A rendering of "Enoch," Strachan's sculpture, in orbit.
Photo: Courtesy of the artist and Spaceflight / LACMA

A 24k Gold Sculpture by Tavares Strachan Will Orbit Earth for 7 Years

The artwork, which honors a fallen astronaut, is set to launch aboard a SpaceX rocket on Monday

Just days out from the long-awaited launch of Trevor Paglen’s Orbital Reflector sculpture into space, the Los Angeles County Museum of Art has announced its plan to support the launch of a sculpture by the Bahaman artist Tavares Strachan. Both launches are planned for Monday, November 19, aboard SpaceX rockets.

The opportunity to work with SpaceX came via the Art+Technology Lab at the Los Angeles County Museum of Art, which awarded Strachan grant in 2014. Strachan worked with SpaceX’s president, Gwynne Shotwell to organize the launch of his project, a 24-karat gold bust of the late aerospace researcher and astronaut Robert Henry Lawrence Jr.

Lawrence was the first African-American astronaut to be selected for any national space program. He died in a supersonic jet crash before ever going into space. Though an accomplished Air Force pilot and the developer of the critical “flare” technique for space shuttle landing, NASA only acknowledged the extent of his contributions in 2017, on the 50th anniversary of his death.

Entitled Enoch, Strachan’s work references a Biblical figure who eluded a mortal death by transcending directly to the afterlife. The gold bust is combined with a base to resemble ancient Egyptian canopic jars, which preserved and protected the organs of the deceased for use in the afterlife. Strachan had the jar blessed at a Shinto shrine in Fukuoka, Japan, during which it was acknowledged as a container for Lawrence’s soul.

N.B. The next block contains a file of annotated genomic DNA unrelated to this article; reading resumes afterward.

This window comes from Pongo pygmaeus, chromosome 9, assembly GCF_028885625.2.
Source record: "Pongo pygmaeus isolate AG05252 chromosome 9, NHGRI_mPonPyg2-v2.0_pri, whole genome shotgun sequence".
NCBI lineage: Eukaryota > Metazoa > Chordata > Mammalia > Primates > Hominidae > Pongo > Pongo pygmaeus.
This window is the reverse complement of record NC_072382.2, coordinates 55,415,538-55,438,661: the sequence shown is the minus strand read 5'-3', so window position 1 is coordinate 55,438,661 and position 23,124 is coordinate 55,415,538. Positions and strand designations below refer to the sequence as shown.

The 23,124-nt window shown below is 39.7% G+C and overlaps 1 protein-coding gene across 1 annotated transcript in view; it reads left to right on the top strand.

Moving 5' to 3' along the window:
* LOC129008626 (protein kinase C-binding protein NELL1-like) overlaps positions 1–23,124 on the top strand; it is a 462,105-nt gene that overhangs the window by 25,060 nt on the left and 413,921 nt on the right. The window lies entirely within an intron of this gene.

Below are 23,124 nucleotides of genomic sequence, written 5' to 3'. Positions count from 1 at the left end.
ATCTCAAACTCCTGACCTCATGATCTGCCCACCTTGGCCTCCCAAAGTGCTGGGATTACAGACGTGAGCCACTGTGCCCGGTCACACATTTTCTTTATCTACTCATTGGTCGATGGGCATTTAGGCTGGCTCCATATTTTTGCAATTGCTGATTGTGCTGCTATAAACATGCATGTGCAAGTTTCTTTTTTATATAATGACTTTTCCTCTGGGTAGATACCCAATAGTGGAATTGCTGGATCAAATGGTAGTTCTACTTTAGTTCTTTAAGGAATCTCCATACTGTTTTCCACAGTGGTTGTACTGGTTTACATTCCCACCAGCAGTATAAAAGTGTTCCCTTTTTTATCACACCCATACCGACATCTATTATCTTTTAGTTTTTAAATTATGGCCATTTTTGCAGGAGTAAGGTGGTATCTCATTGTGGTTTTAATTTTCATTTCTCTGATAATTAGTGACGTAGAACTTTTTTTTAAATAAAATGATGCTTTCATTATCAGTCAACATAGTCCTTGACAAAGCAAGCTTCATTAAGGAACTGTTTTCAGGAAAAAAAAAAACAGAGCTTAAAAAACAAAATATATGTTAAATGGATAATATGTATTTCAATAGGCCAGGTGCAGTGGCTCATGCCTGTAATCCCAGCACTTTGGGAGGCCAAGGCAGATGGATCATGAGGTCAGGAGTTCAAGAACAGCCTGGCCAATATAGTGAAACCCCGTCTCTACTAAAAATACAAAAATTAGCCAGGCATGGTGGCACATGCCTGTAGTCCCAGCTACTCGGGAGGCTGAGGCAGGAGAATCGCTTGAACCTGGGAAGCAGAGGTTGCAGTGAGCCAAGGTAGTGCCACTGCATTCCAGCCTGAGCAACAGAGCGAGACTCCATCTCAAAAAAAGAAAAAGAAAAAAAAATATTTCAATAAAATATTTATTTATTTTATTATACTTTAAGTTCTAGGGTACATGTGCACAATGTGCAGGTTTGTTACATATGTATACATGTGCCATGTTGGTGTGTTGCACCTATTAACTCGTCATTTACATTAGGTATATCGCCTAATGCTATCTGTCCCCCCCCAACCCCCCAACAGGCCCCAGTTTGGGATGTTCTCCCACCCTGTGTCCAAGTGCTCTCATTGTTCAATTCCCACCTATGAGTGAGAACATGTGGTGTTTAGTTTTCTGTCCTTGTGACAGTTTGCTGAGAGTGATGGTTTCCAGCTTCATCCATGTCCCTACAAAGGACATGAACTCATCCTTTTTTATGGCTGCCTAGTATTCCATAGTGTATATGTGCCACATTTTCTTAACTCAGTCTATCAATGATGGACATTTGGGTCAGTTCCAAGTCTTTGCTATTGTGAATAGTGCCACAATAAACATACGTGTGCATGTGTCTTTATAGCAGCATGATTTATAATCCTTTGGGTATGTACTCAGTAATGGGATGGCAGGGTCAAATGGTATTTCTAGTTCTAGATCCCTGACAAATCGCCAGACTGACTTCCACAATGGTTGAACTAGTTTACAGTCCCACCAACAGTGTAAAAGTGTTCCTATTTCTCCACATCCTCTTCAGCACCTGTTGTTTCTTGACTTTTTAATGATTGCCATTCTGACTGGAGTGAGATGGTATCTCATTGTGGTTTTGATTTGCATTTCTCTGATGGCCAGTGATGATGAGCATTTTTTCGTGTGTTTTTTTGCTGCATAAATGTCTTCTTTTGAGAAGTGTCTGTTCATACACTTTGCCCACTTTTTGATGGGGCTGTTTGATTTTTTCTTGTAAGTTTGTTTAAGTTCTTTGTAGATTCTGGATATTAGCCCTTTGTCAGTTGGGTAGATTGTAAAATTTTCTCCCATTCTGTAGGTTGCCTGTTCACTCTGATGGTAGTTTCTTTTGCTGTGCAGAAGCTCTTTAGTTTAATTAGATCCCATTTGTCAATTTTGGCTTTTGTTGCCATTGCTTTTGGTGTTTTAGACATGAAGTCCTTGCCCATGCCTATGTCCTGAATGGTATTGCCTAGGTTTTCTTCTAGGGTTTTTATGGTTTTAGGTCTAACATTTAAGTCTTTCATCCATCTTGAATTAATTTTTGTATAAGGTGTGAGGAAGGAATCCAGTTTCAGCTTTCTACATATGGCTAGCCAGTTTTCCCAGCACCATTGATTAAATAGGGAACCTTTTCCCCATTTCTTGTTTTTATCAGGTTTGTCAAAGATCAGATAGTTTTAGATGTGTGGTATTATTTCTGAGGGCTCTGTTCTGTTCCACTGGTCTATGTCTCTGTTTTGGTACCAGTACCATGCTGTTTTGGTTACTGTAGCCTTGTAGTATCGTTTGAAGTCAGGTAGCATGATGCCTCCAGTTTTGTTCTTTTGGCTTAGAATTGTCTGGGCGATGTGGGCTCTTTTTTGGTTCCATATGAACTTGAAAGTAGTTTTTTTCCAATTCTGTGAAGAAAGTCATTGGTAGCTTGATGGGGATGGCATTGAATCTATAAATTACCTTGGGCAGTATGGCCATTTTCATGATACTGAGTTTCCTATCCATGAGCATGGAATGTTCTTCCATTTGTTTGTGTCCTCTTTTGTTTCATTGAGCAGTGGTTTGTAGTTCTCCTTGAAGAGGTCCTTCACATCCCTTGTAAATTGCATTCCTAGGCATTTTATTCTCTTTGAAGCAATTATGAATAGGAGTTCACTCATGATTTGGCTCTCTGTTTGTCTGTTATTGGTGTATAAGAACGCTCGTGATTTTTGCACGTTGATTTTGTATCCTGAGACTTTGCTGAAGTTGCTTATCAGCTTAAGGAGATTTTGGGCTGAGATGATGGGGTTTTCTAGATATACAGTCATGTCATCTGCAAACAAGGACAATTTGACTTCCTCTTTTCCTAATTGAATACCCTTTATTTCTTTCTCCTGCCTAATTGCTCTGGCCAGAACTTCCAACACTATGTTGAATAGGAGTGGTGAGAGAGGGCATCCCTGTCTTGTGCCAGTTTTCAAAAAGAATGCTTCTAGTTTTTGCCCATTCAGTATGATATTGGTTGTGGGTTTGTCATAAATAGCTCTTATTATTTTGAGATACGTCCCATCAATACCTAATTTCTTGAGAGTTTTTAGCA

Recommended: Sculptor Trevor Paglen’s Newest Work is Going into Orbit

Tavares Strachan, Enoch. 24-karat gold. Photo: Courtesy of LACMA

“Tavares Strachan’s Enoch exemplifies the LACMA Art + Technology Lab’s mission to foster conversations between talented artists and leading technology companies to realize collaborations that would not be otherwise possible,” Michael Govan, LACMA CEO and Wallis Annenberg Director said in a statement. “Launching an artwork into space is a spectacular result of the program. More importantly, Tavares’s project justly honors an under recognized pioneer of NASA’s space program.”

This isn’t the first time the Bahamian artist’s work has explored the intersection of art and science. One of Strachan’s most iconic projects, The Distance Between What We Have and What We Want from 2006 consisted of a 4.5-ton block of ice. Harvested in a river near Mount McKinley, then shipped Federal Express to the Bahamas, it was exhibited in transparent, freezer at a primary school in Nassau, where solar power kept it frozen. Earlier this year, the Allen Institute, a center for bioscience research founded by the late Paul Allen, hosted him as its first-ever artist-in-residence.

The New York Times reported that Strachan has also built educational outreach into the project. He has installed “beacons” on the tops of school buildings in different countries, designed to light up whenever the satellite passes overhead.

The sculpture, which could orbit the Earth for up to 7 years, is set to be launched from a SpaceX Falcon 9 rocket currently scheduled to go up on Monday. SpaceX will provide a live stream of the rocket’s launch.

Cover: A rendering of "Enoch," Strachan's sculpture, in orbit.
Photo: Courtesy of the artist and Spaceflight / LACMA


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